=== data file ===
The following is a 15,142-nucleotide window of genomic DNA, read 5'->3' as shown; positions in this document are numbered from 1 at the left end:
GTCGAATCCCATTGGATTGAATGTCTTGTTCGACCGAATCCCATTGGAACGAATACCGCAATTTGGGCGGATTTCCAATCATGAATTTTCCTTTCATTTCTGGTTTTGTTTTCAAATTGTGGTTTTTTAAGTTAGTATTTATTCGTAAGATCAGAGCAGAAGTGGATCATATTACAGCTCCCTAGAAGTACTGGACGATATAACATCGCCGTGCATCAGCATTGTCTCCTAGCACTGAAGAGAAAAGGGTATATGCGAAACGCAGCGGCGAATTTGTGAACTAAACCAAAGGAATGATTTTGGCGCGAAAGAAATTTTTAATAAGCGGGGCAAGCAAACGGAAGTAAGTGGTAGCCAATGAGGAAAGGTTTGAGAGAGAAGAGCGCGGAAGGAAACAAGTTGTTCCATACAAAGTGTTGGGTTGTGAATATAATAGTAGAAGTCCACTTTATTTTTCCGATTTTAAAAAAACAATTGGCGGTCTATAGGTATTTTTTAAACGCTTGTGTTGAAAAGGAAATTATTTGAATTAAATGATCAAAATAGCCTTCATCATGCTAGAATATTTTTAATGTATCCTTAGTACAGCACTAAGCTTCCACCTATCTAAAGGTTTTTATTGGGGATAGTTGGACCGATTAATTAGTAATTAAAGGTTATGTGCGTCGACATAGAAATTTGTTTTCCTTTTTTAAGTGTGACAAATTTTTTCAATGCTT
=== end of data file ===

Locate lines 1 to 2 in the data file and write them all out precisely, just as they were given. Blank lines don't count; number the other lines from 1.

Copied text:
The following is a 15,142-nucleotide window of genomic DNA, read 5'->3' as shown; positions in this document are numbered from 1 at the left end:
GTCGAATCCCATTGGATTGAATGTCTTGTTCGACCGAATCCCATTGGAACGAATACCGCAATTTGGGCGGATTTCCAATCATGAATTTTCCTTTCATTTCTGGTTTTGTTTTCAAATTGTGGTTTTTTAAGTTAGTATTTATTCGTAAGATCAGAGCAGAAGTGGATCATATTACAGCTCCCTAGAAGTACTGGACGATATAACATCGCCGTGCATCAGCATTGTCTCCTAGCACTGAAGAGAAAAGGGTATATGCGAAACGCAGCGGCGAATTTGTGAACTAAACCAAAGGAATGATTTTGGCGCGAAAGAAATTTTTAATAAGCGGGGCAAGCAAACGGAAGTAAGTGGTAGCCAATGAGGAAAGGTTTGAGAGAGAAGAGCGCGGAAGGAAACAAGTTGTTCCATACAAAGTGTTGGGTTGTGAATATAATAGTAGAAGTCCACTTTATTTTTCCGATTTTAAAAAAACAATTGGCGGTCTATAGGTATTTTTTAAACGCTTGTGTTGAAAAGGAAATTATTTGAATTAAATGATCAAAATAGCCTTCATCATGCTAGAATATTTTTAATGTATCCTTAGTACAGCACTAAGCTTCCACCTATCTAAAGGTTTTTATTGGGGATAGTTGGACCGATTAATTAGTAATTAAAGGTTATGTGCGTCGACATAGAAATTTGTTTTCCTTTTTTAAGTGTGACAAATTTTTTCAATGCTT